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Achlorhydria
Classification and external resources

Hydrogen chloride (major component of gastric acid)
ICD-10 K31.8
ICD-9 536.0
DiseasesDB 29513
eMedicine med/18
MeSH D000126

Achlorhydria (pronounced /eɪklɔərˈhaɪdriə/) and hypochlorhydria refer to states where the production of gastric acid in the stomach is absent or low, respectively. It is associated with various other medical problems.

Contents

Signs and symptoms

The decreased acid level itself can cause symptoms similar to gastroesophageal reflux disease, and impairs protein digestion by inhibiting the activation of the enzyme pepsin, whose activation is dependent upon a low gastric pH. Furthermore, low acid levels in the stomach are linked with bacterial overgrowth (as the stomach does not kill microbes normally present in food), which can manifest as diarrhea or decreased absorption of nutrients or vitamins. Risk of particular infections, such as Vibrio vulnificus (commonly from seafood) is increased. Even without bacterial overgrowth, low stomach acid can lead to nutritional deficiencies through malabsorption of basic electrolytes (magnesium, zinc, etc) and vitamins (including vitamin C, vitamin K, and the B complex of vitamins). Such deficiencies may be involved in the development of a wide range of pathologies, from fairly benign neuromuscular issues to life-threatening diseases. A person with achlorhydria can suffer from stomach pains caused by the digestion of food that is not properly broken down by gastric acid.

Causes

Diagnosis

90% of all patients with achlorhydria have detectable antibodies against the H+/K+ ATP-ase proton pump. The diagnosis is made if the gastric pH remains high (>4.0) despite maximum pentagastrin stimulation. High gastrin levels are often detected.

Treatment

Treatment focuses on addressing the underlying cause of symptoms. Many health practitioners recommend meal-time supplementation with betaine hydrochloride (also known as betaine HCL) to increase gastric acidity and allow for proper digestion. Betaine HCL should not be confused with betaine in the form of DMG (dimethylglycine) or TMG (trimethylglycine)[2], which are sweet-tasting and non-acidic. Unlike TMG/DMG, betaine HCL includes chloride, which breaks down into hydrochloric acid in the stomach, facilitating a lower pH and improving the breakdown of food. Betaine HCL is typically sold as a preparation containing pepsin, a digestive enzyme.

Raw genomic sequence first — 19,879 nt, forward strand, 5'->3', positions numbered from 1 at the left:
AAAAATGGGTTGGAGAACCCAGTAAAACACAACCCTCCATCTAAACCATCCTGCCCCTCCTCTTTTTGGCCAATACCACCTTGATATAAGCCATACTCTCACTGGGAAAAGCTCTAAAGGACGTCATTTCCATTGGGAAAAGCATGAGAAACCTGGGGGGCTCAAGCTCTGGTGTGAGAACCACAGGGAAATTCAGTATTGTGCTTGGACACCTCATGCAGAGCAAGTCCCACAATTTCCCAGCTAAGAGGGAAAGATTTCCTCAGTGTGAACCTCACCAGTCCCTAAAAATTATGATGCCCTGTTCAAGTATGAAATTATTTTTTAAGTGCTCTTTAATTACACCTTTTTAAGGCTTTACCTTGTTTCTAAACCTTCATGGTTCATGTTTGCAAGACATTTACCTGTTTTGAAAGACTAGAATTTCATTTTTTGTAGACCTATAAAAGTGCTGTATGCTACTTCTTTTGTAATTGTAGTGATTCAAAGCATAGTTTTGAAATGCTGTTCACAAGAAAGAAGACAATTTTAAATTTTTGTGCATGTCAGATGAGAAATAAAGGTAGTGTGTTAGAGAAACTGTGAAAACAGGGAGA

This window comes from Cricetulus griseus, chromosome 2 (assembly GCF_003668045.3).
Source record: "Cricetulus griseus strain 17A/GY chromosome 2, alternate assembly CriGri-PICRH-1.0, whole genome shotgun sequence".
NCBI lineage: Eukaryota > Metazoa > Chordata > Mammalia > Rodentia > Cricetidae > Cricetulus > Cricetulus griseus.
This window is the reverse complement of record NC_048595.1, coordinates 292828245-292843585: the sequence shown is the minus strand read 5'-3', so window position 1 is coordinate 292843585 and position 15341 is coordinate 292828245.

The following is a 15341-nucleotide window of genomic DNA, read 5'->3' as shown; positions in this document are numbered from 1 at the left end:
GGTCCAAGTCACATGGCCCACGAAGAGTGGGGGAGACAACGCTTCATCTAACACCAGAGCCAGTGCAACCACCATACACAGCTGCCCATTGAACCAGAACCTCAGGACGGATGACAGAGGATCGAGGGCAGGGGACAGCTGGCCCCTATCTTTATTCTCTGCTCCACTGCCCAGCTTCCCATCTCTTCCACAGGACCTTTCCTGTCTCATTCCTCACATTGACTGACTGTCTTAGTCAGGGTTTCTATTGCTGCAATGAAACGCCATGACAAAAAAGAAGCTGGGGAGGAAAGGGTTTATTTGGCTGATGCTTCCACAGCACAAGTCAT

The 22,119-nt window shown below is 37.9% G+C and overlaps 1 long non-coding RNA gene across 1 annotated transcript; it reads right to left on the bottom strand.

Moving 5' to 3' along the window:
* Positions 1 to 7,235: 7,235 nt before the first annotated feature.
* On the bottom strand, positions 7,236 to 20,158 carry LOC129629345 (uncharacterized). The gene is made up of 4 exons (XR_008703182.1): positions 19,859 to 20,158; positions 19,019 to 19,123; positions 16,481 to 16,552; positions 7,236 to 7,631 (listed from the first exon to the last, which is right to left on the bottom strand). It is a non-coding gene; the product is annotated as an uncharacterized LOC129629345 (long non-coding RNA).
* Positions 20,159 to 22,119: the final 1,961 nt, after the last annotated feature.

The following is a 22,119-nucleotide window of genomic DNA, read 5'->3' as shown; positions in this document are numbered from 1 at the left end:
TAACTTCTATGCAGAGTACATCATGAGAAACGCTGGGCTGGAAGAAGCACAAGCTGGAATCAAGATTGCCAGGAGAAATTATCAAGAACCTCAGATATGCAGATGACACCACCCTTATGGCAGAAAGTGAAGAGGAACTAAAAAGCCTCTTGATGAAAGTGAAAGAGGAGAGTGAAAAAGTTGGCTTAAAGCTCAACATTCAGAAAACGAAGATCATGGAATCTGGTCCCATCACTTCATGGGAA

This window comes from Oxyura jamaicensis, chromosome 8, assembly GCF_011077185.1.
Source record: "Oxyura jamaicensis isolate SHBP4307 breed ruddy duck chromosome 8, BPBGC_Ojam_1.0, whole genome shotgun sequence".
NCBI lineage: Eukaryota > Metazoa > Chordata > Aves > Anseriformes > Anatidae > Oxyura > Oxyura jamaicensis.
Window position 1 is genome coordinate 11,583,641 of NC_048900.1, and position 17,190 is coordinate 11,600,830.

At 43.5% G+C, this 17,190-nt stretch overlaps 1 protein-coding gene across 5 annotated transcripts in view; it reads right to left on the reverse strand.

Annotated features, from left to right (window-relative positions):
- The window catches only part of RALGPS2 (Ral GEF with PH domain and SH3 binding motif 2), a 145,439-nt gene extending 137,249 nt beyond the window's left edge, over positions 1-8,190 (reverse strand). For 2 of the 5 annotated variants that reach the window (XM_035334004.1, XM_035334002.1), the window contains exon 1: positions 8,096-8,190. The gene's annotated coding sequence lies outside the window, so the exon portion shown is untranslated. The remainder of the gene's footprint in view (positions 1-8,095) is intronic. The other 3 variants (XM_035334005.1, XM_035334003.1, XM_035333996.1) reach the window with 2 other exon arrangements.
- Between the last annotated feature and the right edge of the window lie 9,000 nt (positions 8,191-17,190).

In addition to taking steps to lower the pH of the stomach, supplementation with minerals and vitamins such as vitamin B12 (which is poorly absorbed in achlorhydria/hypochlorhydria due to the absence of intrinsic factor) is usually recommended to compensate for malabsorption of nutrients. Foods with high microbial loads (including dairy products that intentionally contain microbes such as penicillin are usually avoided. Because the acidity of the stomach is a primary defense against infection of the gastrointestinal tract, antifungals, probiotics, and antibiotics may be needed to treat recurring infections.

Prognosis

Little is known on the prognosis of achlorhydria, although there have been reports of an increased risk of gastric cancer.[3]

References

  1. ^ El-Omar EM, Oien K, El-Nujumi A, et al (1997). "Helicobacter pylori infection and chronic gastric acid hyposecretion". Gastroenterology 113 (1): 15–24. doi:10.1016/S0016-5085(97)70075-1. PMID 9207257. 
  2. ^ http://www.lef.org/magazine/mag97/july97_cover2.htm
  3. ^ Svendsen JH, Dahl C, Svendsen LB, Christiansen PM (1986). "Gastric cancer risk in achlorhydric patients. A long-term follow-up study". Scand. J. Gastroenterol. 21 (1): 16–20. doi:10.3109/00365528609034615. PMID 3952447. 

See also

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Simple English

Achlorhydria and hypochlorhydria is when there is very little, or no gastric acid in the stomach. It can come with other medical problems.

Signs

The lowering acid level itself can make symptoms similar to gastroesophageal reflux disease, and hinders protein digestion by holding back the enzyme pepsin. Pepsin needs a low gastric PH to become active. Low acid levels in the stomach are also linked with bacteria growing too much, which can stop the body taking in nutrients or vitamins.


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